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2020, No. 42
Posted 2020-10-08

Renewable Sources of Electricity: Where Excess Capacity Is Built-In

by Diego Mendez-Carbajo

Although electricity can be generated in multiple ways, it is costly and impractical to store electricity in large amounts. When there is high demand for electricity, for example, during a hot day when air conditioners run for hours, electricity must be produced rather than taken from storage facilities. In other words, consumption and production of electricity generally move in lockstep.1 If there is not enough electricity, appliances stop working. But maintaining production capacity at the ready for when there is more demand is an expensive investment for utility companies.2 The challenge for utility companies is to provide energy at low costs for uncertain and variable demand.3



Industrial Production and Capacity Utilization: Electric Power Generation, Transmission, and Distribution (1982-2019)

NOTE: Gray bars indicate recessions as determined by the National Bureau of Economic Research.

SOURCE: Board of Governors of the Federal Reserve System and FRED®, Federal Reserve Bank of St. Louis; https://fred.stlouisfed.org/graph/?g=uXJp



In the figure, data from the Survey of Industrial Activity by the Board of Governors of the Federal Reserve System show annual electricity production (blue line) and capacity utilization (red line) between 1982 and 2019. Electricity production is measured by an index, which is equal to 100 in 2012, and capacity utilization is measured as the percent of total electricity production capacity that is actually put to use, on average. Between 1982 and 2000, production grew by 73 percent and average capacity utilization increased from 80 percent to 97 percent. In other words, as the demand for and the supply of electricity increased, the unused production capacity of electricity decreased. Utilities operated closer to their maximum production capacity. Between 2001 and 2019, this trend reversed. Electricity production increased an additional 14 percent, while capacity utilization decreased from 92 percent to 75 percent. Utilities operated with greater spare capacity from 2001 to 2019. 

The development of renewable electricity sources—for example, solar and eolic—might help explain this increase in spare capacity from 2001 to 2019. The rapid expansion of solar parks and wind turbine farms has made those methods of generating electricity the largest renewable source of electricity in the United States. In 2019, their combined output surpassed hydroelectric production by 36 percent.4 Yet, like solar parks, the electricity output of wind turbines depends on the weather. Thus, to ensure a regular supply from those sources, windmills must be built over a broad area and in sufficient quantities to allow them to sufficiently accommodate variation in consumer demand. That is, to meet both periods of low production—due to cloudy or windless days—and of peak demand, excess production capacity must be built in. For example, in Germany, where the federal government set targets for the share of renewable sources in electricity consumption, electric capacity utilization declined 20 percentage points between 2003 and 2017 while actual power generation remained constant.5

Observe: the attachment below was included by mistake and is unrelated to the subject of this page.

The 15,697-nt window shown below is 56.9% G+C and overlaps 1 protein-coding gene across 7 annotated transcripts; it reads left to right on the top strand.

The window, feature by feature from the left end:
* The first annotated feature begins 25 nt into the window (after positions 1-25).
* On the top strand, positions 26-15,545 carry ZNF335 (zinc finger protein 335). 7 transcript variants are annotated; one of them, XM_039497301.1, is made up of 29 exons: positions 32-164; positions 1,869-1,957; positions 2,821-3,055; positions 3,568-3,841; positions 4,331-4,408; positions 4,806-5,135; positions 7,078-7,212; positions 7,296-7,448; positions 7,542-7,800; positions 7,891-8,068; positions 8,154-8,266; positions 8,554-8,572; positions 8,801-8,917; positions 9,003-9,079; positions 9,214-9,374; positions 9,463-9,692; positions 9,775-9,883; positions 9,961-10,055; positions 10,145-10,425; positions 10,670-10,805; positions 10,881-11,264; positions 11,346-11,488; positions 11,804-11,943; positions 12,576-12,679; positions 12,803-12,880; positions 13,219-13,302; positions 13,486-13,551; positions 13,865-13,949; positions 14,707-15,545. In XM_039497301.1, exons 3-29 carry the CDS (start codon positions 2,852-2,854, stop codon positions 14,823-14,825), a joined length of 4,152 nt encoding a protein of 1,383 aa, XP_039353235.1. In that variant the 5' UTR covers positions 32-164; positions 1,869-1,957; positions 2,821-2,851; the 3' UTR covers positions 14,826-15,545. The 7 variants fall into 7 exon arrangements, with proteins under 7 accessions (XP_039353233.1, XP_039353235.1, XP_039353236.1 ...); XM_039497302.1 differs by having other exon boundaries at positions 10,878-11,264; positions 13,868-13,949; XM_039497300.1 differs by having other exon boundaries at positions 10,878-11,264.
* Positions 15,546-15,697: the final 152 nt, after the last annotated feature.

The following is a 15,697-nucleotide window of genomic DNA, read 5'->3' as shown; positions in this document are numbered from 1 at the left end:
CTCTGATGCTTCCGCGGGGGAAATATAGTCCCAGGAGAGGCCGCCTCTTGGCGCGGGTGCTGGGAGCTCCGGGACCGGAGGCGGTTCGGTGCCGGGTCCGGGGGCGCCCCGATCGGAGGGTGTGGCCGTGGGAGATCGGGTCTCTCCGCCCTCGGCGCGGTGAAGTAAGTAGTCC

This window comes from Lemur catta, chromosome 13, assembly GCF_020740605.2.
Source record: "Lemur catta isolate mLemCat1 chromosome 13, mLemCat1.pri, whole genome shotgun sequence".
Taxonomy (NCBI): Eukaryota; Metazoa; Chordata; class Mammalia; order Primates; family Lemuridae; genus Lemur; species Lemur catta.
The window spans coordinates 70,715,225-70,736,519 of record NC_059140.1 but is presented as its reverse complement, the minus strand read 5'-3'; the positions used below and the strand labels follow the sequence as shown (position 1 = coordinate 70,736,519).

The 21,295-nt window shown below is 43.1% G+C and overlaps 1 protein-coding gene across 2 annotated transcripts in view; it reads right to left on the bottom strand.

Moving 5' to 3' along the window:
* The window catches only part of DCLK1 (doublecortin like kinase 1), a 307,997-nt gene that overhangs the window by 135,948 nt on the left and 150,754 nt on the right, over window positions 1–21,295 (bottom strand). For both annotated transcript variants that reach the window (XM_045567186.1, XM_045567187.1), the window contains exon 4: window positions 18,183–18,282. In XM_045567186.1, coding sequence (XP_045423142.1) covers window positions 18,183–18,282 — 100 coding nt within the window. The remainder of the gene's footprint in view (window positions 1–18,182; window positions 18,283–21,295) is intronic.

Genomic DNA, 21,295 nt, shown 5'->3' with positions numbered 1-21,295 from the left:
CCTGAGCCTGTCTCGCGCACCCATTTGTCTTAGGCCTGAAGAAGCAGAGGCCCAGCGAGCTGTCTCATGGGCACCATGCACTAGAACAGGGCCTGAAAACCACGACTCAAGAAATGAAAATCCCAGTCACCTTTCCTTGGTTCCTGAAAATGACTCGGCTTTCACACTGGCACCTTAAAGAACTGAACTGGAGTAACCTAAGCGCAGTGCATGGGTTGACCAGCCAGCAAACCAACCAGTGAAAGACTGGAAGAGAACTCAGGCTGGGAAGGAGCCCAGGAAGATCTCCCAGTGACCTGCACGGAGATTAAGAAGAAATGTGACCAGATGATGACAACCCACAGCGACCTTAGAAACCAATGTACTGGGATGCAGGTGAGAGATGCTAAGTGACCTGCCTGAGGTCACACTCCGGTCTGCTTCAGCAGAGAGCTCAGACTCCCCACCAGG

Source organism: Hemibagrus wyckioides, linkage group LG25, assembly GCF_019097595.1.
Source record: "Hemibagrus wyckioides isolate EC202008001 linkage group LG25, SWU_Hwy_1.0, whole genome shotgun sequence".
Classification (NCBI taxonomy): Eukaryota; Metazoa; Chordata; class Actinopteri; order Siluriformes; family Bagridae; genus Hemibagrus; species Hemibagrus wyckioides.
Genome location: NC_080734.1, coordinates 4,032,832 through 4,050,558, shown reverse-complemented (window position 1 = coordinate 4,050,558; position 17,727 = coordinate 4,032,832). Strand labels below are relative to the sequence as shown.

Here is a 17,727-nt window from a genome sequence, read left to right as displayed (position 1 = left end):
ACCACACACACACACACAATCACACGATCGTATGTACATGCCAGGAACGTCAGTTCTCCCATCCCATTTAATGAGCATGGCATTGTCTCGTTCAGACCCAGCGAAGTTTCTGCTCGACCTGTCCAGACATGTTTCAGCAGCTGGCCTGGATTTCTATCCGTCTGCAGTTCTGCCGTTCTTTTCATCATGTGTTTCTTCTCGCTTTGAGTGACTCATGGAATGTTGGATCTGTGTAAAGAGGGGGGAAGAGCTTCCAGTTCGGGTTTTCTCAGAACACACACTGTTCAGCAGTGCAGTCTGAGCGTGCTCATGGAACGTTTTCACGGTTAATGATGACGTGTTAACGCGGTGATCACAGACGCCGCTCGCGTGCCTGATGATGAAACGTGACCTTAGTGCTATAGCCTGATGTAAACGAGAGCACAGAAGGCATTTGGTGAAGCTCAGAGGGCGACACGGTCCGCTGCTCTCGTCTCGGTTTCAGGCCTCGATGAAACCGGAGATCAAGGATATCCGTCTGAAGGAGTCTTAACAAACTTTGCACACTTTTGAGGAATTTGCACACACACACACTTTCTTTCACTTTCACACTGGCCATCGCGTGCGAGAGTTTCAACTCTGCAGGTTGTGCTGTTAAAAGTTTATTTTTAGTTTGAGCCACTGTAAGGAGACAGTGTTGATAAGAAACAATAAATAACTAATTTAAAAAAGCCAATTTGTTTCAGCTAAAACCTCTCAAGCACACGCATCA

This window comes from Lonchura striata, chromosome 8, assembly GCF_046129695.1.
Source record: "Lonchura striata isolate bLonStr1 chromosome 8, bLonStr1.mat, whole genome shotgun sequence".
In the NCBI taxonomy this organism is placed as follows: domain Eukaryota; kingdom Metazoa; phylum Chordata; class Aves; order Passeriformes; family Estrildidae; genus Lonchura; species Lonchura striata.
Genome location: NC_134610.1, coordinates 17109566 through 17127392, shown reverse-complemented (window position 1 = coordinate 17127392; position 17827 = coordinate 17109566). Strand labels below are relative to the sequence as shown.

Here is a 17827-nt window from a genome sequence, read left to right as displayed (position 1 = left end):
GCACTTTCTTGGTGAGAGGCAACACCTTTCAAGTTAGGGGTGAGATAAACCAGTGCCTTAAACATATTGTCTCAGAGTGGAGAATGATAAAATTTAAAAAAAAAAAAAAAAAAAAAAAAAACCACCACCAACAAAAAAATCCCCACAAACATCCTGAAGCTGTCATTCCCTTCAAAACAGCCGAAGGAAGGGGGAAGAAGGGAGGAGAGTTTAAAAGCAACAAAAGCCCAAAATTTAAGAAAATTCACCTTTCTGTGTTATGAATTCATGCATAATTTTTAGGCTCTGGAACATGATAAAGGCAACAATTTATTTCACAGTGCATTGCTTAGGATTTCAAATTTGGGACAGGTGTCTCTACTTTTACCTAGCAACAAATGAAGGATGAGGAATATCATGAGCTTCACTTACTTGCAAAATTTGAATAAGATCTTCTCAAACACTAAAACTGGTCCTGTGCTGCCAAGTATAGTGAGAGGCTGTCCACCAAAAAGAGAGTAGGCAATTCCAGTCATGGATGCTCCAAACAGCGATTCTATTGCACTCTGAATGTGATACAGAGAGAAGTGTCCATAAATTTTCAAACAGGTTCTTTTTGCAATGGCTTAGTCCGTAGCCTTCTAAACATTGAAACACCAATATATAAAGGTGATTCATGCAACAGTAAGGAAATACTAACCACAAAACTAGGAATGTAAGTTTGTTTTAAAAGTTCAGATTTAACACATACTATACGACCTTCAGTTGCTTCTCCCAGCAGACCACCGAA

Maintaining excess production capacity in renewables is costly, however, as equipment must be purchased and serviced but is not regularly used. This excess capacity and increasingly stringent emissions requirements for coal-­burning plants have raised energy costs over the past two decades. Higher electricity prices, then, can be interpreted as an increase in the quality of each megawatt of energy. While the energy content of a megawatt of electricity has not changed, the modes of generating electricity have become increasingly cleaner. By displacing more polluting modes of production based on fossil fuels, renewable sources of electricity contribute to lowering overall air pollution and carbon dioxide (CO2) emissions in the electric utility industry.


Notes

1 For a description of the growing gap between electricity production and sales, see the following: Zimmermann, Christian. "There's Electricity in the Air! But It's Not for Sale." Federal Reserve Bank of St. Louis The FRED® Blog, March 29, 2018; https://fredblog.stlouisfed.org/2018/03/theres-electricity-in-the-air-but-its-not-for-sale/.

2 For a theoretical treatment of the overcapitalization problem in this industry, see the following: Douglas, Stratford; Garrett, Thomas A. and Rhine, Russell M. "Disallowances and Overcapitalization in the U.S. Electric Utility Industry." Federal Reserve Bank of St. Louis Review, January/February 2009, 91(1), pp. 23-31; https://files.stlouisfed.org/files/htdocs/publications/review/09/01/Douglas.pdf.

3 For a theoretical treatment of electricity capacity markets, both under perfect competition and monopoly, see the following: Creti, Anna and Fabra, Natalia. "Supply Security and Short-Run Capacity Markets for Electricity." Energy Economics, March 2009, 29(2), pp. 259-76; https://doi.org/10.1016/j.eneco.2006.04.007.

4 For definitions and data, see the following: U.S. Energy Information Adminis­tration. "Electricity Explained: Electricity Generation, Capacity, and Sales in the United States." March 19, 2020, update; https://www.eia.gov/energyexplained/electricity/electricity-in-the-us-generation-capacity-and-sales.php.

5 For a description of this phenomenon in Germany, see the following: Auer, Josef and Heymann, Eric. "Steady Decline In Capacity Utilisation in the German Electricity Sector." Deutsche Bank Research Talking Point, June 6, 2019; https://www.dbresearch.com/PROD/RPS_EN-PROD/PROD0000000000495243.pdf.


© 2020, Federal Reserve Bank of St. Louis. The views expressed are those of the author(s) and do not necessarily reflect official positions of the Federal Reserve Bank of St. Louis or the Federal Reserve System.